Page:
Look for Sarkozy to Win a Second Five-Year Presidential Term in France

You can't tell the players without a scoreboard but you don't need a scoreboard to know Nicolas Sarkozy will be France's president for the next five years again when the election polls close Sunday April 22.

If there is a runoff, the final votes will be tallied May 6.

Elections in France are historically held on a Sunday. This will be Sarkozy's final term in office.  Presidents in France, as in the U.S., may only serve two terms.

Sarkozy has been in the headlines almost daily since elected in 2007. He is a right-winger with the Union for a Popular Movement Party (UPM) and is expected to overcome a current slight lead in the polls by Socialist Party major challenger François Hollande.

Also in the running are Marine Le Pen, National Front Party (FN); Jean-Luc Mélenchon, Left Front Party (LFP); and François Bayrou, Democratic Movement Party (MoDem)

Sarkozy, like President Barack Obama in the U.S., is the most visible politician in France. His wife, Carla Bruni-Sarkozy, like Obama's wife, Michelle, is just as photogenic and just as well-known. Carla is a former Italian-French songwriter, singer, actress, and model.

The public in France likes the way Sarkozy handled the recent Toulouse killings by self-professed al-Qaeda gunman Mohamed Merah. Police shot and killed Merah as he sought to escape through a bedroom window at his apartment.

Police had tried to negotiate with the killer for 32 hours before storming his apartment.

Similar public sentiment arose in the U.S. when Obama ordered the successful May 1, 2011 assassination of terrorist Osama Bin Laden in Pakistan.

France, like the U.S., is entangled in debt.  Still, Sarkozy tells the voters, he will not raise taxes if elected.  He is against a surge of pending immigration to his country, a move his challenger embraces.  New immigration and lax border security will drown France, Sarkozy warns.

Those are the two main issues on which Sarkozy and Hollande are battling. But like U.S. voters, the French are far more concerned about the economy, employment and purchasing power.  Sarkozy faces sharp dialogue from opponents on those points.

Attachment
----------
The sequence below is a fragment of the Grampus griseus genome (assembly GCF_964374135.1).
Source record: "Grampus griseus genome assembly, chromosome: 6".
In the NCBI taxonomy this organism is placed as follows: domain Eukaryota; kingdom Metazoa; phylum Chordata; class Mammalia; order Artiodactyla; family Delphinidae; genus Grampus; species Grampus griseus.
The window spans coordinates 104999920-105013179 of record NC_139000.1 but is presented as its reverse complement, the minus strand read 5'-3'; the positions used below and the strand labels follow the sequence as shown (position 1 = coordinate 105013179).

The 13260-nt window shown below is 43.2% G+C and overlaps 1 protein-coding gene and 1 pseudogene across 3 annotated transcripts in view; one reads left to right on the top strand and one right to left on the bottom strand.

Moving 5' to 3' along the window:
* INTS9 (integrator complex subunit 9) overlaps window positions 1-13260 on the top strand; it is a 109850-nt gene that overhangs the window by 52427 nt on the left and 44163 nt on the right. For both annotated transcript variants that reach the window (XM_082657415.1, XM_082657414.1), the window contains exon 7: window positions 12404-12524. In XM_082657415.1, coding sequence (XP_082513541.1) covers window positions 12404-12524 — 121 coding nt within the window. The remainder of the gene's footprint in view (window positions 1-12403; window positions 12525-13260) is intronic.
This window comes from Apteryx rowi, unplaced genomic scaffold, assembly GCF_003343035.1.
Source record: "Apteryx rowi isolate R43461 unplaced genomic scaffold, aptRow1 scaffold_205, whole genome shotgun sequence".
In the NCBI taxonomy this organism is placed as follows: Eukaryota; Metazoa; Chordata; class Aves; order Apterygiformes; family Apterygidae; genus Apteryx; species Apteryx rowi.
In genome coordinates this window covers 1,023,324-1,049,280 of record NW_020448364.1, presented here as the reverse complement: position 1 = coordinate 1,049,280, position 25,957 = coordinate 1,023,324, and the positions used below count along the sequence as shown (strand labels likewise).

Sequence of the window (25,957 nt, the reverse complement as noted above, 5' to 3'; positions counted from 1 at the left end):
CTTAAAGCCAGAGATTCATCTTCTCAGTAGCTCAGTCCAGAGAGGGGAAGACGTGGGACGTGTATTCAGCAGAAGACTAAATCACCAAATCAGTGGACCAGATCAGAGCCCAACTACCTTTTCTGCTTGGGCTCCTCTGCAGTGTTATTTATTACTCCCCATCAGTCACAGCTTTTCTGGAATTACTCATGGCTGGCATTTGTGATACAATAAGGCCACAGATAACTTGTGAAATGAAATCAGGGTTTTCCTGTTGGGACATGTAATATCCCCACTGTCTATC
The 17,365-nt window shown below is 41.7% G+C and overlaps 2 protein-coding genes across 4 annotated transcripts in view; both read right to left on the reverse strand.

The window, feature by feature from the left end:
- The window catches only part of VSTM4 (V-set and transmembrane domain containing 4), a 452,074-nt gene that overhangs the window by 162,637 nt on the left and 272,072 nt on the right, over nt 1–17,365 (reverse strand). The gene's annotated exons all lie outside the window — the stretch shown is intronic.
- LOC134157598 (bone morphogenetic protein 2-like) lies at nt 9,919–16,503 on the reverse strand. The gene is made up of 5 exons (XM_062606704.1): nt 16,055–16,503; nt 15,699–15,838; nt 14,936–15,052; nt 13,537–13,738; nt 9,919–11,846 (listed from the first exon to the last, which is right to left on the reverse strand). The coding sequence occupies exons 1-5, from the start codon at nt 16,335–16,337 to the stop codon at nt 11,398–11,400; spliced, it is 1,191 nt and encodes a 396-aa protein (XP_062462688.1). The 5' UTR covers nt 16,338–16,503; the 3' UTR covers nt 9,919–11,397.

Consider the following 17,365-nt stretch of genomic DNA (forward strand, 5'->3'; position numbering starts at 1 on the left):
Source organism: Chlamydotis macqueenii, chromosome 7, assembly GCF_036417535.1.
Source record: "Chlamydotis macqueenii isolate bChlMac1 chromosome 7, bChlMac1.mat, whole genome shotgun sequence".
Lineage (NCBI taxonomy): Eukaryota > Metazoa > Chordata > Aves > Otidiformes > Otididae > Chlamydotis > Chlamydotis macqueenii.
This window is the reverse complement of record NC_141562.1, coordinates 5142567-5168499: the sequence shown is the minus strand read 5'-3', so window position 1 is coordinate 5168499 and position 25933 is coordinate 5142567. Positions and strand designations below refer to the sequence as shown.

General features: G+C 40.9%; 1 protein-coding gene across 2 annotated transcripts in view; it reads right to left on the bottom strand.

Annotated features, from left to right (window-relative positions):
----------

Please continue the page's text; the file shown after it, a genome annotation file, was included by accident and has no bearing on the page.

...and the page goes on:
However, he is pleased with new data that show France had avoided falling into recession. The economy grew by 1.7 per cent last year.

But Sarkozy's momentum could be blunted by potentially explosive allegations that he received 800,000 euros of cash ($1 million) from ailing L'Oréal heiress Liliane Bettencourt to help fund his 2007 presidential campaign.

A judge investigating alleged illegal party funding as part of the complex Bettencourt scandal has discovered two suspicious cash withdrawals by the octogenarian billionaire's ex-wealth manager, Patrice de Maistre.

These coincide with a meeting between De Maistre and Sarkozy's former campaign treasurer and, some witnesses alleged, with another to the Bettencourts by Sarkozy himself. Sarkozy has denied receiving any illegal funds.

His main challenger, Socialist François Hollande, is worried by Sarkozy's latest surge in the polls but also by leftist candidate Jean-Luc Mélenchon of the Left Front party.  Melenchon is now polling at around 13 per cent.

He is about three points behind National Front candidate Le Pen and just ahead of centrist François Bayrou.  Mélénchon wants to confiscate all annual earnings above 360,000 euros ($426,510 US).

Come April 12, the numbers will be all for Sarkozy.

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